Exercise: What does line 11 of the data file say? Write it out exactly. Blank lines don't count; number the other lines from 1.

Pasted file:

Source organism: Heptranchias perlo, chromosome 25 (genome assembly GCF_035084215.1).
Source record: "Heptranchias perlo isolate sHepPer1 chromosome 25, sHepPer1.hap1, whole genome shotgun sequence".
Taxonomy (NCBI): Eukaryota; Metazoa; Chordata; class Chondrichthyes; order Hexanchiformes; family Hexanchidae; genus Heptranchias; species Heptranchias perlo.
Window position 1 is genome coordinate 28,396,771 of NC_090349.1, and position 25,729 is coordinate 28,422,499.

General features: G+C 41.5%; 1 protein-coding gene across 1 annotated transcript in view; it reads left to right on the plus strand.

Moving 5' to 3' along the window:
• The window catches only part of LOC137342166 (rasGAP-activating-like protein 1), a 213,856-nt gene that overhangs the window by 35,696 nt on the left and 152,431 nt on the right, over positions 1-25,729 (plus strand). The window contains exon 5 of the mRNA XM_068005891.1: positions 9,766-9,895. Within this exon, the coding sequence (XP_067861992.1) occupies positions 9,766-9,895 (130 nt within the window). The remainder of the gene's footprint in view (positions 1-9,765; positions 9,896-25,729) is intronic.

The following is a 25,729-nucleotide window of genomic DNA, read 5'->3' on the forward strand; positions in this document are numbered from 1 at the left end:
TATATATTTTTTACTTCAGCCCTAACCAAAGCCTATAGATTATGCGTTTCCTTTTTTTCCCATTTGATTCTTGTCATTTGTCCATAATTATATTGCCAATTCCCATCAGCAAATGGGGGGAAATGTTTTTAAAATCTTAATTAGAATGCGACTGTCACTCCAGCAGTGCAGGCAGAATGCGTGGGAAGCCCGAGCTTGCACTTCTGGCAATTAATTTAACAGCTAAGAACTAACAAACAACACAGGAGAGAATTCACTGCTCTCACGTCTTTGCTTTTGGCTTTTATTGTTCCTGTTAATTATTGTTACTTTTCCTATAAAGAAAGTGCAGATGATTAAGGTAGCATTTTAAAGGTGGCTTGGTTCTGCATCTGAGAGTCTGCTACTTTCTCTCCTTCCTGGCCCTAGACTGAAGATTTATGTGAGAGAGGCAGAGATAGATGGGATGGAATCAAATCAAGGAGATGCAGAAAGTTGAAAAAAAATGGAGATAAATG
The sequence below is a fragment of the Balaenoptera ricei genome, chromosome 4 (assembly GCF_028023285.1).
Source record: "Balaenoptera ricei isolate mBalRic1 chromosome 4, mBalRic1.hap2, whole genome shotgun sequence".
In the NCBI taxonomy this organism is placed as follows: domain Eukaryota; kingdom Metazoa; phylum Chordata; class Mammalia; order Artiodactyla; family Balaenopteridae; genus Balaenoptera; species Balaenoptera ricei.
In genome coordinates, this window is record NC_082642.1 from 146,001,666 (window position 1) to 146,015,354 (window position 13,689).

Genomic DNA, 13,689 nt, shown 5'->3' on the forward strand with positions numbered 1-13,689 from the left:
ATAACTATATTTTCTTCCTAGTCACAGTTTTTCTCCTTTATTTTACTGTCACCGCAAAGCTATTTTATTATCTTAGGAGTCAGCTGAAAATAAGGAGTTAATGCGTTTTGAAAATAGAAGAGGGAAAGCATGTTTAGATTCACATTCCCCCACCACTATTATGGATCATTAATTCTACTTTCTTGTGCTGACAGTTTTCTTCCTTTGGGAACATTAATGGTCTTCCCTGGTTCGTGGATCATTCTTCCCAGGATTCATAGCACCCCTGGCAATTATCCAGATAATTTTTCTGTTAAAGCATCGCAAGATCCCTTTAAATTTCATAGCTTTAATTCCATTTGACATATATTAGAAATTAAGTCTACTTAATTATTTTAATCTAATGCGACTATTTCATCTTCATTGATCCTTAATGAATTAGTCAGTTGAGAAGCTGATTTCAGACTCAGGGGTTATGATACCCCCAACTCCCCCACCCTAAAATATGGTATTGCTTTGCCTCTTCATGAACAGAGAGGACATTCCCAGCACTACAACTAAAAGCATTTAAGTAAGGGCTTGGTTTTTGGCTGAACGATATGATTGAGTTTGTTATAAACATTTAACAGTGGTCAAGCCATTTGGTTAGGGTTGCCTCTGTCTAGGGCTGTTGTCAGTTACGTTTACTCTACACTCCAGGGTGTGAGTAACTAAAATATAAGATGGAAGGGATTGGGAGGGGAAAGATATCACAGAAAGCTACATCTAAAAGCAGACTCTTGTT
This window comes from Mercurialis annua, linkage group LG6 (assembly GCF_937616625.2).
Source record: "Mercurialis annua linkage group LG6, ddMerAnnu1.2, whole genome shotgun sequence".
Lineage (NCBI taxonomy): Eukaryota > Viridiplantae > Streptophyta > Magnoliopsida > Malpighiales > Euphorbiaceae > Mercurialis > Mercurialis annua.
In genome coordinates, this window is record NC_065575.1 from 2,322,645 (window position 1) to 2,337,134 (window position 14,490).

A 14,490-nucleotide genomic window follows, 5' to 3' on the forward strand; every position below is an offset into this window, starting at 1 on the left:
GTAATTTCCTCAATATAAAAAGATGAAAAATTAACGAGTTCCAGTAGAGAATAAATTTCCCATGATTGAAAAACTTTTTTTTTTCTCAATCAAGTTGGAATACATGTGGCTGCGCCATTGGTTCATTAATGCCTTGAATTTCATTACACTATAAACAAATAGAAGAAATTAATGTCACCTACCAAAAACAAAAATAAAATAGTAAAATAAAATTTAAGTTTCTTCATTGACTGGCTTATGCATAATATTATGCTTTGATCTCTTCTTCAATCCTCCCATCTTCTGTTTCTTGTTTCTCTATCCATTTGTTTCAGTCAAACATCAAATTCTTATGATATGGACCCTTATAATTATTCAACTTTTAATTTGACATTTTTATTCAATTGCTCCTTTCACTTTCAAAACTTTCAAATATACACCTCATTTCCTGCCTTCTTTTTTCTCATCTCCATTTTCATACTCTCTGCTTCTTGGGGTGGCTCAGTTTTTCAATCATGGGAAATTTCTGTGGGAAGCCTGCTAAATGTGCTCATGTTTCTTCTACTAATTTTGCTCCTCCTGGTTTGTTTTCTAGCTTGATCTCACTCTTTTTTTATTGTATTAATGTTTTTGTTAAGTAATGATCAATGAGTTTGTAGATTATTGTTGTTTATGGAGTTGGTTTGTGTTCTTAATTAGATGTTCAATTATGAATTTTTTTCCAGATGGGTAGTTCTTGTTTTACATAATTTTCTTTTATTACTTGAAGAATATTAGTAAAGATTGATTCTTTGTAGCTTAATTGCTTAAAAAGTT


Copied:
Source record: "Balaenoptera ricei isolate mBalRic1 chromosome 4, mBalRic1.hap2, whole genome shotgun sequence".